Toby Froud has worked on plenty of blockbusters films including ParaNorman, King Kong, and Kubo and the Two Strings.
If you grew up around the '80s, you'd most definitely have watched the cult classic movie Labyrinth, where a teenage girl travels into a mysterious world in a bid to rescue her baby brother and ends up falling in love with Jareth, the Goblin King. Of course, we are leaving out a lot of details on here but that's for you to find out. The 1986 movie directed by Jim Henson was not a hit at box-office but 34 years on, has aged like fine wine. If you were to ask every kid from the '80s, you'd probably find a VHS tape of the movie in all of their houses.
That's not what we're here to talk about though. Do you remember Toby? The sweet little adorable boy Sarah trades with the goblins just for a little peace and quiet? The one dressed in striped pajamas and swept away by David Bowie's Jareth. Have you wondered what he turned out to be? Chances are it conveniently slipped your mind, so we're here to tell you what has become of him.
Toby, from the movie, is also named Toby in real-life—Froud in this case. Turns out he's been taken a major influence from the maestro Tim Henson himself and has grown up to become a master puppeteer. That's not all of it, he was even involved in the Netflix series Dark Crystal: Age of Resistance, where his work was featured extensively. Another wild detail about real-life Toby is that his father Brian was part of the making of Labyrinth in a conceptual designer capacity, and had worked with Henson previously in the original Dark Crystal movie. Things get very interesting from here on out. Froud's parents met for the first time while working on this 1982 film, which pretty much made his appearance in Labyrinth something of a birthright.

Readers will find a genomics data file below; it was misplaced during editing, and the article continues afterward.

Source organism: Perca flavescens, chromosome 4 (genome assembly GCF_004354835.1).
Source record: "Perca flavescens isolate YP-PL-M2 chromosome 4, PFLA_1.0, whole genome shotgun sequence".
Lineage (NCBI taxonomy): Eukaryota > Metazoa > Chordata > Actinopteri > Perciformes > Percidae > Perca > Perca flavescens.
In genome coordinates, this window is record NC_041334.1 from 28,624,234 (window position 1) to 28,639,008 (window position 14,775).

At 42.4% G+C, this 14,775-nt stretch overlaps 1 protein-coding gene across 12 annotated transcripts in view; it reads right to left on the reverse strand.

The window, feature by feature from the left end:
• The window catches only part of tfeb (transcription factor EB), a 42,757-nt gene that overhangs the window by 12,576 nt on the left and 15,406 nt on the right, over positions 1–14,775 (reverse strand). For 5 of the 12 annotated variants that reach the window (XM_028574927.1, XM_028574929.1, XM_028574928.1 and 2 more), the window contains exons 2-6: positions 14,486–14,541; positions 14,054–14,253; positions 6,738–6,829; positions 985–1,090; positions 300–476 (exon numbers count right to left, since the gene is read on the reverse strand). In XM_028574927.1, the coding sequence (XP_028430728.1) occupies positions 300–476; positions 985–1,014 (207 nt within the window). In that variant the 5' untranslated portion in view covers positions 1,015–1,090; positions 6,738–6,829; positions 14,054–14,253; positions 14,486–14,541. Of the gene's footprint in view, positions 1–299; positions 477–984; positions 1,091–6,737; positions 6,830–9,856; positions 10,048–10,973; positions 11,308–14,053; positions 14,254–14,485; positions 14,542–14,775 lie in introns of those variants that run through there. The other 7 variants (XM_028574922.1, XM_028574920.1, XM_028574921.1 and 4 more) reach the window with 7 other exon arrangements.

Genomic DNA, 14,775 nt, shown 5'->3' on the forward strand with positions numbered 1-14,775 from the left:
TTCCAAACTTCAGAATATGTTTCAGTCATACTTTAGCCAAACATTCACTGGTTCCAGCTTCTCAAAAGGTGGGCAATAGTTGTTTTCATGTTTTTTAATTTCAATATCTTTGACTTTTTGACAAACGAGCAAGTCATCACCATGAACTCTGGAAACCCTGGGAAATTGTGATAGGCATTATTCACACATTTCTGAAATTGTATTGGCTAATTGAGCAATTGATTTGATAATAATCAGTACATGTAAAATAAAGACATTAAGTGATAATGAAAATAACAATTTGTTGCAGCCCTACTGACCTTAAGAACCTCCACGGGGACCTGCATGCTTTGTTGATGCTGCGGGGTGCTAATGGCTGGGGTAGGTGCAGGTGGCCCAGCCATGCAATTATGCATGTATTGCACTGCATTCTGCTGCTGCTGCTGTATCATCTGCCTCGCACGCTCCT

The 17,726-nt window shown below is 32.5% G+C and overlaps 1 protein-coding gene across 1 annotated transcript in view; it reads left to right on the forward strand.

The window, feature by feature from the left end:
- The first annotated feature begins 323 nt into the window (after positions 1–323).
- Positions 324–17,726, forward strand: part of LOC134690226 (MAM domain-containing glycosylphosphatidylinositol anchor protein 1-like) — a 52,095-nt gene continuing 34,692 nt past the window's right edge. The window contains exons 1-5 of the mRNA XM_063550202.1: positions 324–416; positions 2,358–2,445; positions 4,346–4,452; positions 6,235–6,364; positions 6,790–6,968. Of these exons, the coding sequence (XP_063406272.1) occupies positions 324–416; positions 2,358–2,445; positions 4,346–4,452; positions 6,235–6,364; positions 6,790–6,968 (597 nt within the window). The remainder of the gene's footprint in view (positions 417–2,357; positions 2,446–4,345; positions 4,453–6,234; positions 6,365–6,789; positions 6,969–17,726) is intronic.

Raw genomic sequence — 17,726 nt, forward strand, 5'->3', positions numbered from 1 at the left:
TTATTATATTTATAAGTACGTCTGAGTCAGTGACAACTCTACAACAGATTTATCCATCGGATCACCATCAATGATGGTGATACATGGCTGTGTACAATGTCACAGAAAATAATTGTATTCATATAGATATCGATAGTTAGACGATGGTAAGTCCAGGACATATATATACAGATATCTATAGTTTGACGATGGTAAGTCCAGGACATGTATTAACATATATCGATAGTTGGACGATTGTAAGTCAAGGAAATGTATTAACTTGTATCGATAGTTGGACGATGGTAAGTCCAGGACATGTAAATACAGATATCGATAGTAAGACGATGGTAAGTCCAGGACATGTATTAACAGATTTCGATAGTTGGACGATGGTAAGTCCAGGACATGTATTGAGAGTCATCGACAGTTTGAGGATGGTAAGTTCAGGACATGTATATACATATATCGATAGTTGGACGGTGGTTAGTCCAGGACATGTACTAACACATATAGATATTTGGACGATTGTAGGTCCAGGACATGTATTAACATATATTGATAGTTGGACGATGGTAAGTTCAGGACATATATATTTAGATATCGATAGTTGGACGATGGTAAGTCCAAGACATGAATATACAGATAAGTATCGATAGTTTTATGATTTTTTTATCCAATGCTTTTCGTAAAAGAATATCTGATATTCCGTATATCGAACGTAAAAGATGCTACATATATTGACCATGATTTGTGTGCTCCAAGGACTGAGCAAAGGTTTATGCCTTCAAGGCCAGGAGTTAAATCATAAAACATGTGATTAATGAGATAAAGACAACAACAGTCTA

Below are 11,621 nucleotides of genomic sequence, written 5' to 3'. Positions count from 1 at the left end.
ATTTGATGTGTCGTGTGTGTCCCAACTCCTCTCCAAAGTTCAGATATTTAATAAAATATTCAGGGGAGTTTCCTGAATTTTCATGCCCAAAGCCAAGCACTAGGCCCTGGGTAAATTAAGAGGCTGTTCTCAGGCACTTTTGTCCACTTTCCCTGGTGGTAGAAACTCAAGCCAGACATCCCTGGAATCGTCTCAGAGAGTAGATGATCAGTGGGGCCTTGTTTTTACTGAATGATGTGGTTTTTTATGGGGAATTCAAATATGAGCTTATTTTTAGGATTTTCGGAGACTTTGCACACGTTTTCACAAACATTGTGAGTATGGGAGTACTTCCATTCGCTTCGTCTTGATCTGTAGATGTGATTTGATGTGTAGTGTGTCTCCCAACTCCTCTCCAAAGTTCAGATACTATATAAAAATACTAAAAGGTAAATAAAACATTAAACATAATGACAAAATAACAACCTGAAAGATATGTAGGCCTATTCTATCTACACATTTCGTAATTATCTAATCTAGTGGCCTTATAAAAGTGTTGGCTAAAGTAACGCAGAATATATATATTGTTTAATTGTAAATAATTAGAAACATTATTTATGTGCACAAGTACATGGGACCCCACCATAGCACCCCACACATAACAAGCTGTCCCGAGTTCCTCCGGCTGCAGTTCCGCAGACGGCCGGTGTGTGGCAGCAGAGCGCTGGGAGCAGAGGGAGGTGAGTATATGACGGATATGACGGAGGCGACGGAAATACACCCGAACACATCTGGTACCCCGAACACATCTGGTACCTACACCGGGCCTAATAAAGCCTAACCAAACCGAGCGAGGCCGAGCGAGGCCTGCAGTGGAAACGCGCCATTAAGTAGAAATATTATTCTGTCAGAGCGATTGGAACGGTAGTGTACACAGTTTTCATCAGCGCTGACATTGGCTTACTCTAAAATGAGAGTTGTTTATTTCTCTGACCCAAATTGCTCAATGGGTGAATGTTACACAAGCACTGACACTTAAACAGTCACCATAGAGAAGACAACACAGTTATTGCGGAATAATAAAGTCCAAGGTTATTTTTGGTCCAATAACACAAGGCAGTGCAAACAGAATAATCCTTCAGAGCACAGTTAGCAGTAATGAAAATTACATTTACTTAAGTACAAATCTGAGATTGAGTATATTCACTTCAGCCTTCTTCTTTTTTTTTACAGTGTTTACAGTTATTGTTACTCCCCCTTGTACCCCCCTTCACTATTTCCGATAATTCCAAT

Froud even appeared in a Vice Interview back in 2016 and explained that his father had come up with the concept art for Labyrinth after meeting his mother and after having worked for the Dark Crystal film. He went on to reveal that his dad himself conceptualized the art for baby Toby with Jareth, a few months before he was even conceived. "My father created the baby and the goblins painting, [which] was the first true concept for the film," Froud explains. "He did that six months to a year before I was even conceived. He always felt that he was painting on sort of a cosmic level, because it turned out that it looked like me in the end." Being a toddler he ended up spending a lot of time on set with their parents and when it came to casting Toby Williams, the casting team put two and two together and put him in the role.
Considering all this, it's no wonder Froud ended up becoming an animator and a puppeteer just like his father. Thus far, he has worked on plenty of blockbusters films including ParaNorman, King Kong, and Kubo and the Two Strings. Last year, he collaborated with his parents—dad Brian and mom Wendy Midener (sculptor)—to bring The Dark Crystal: Age of Resistance, nearly 40 years after the original film which made this very family happen in the first place.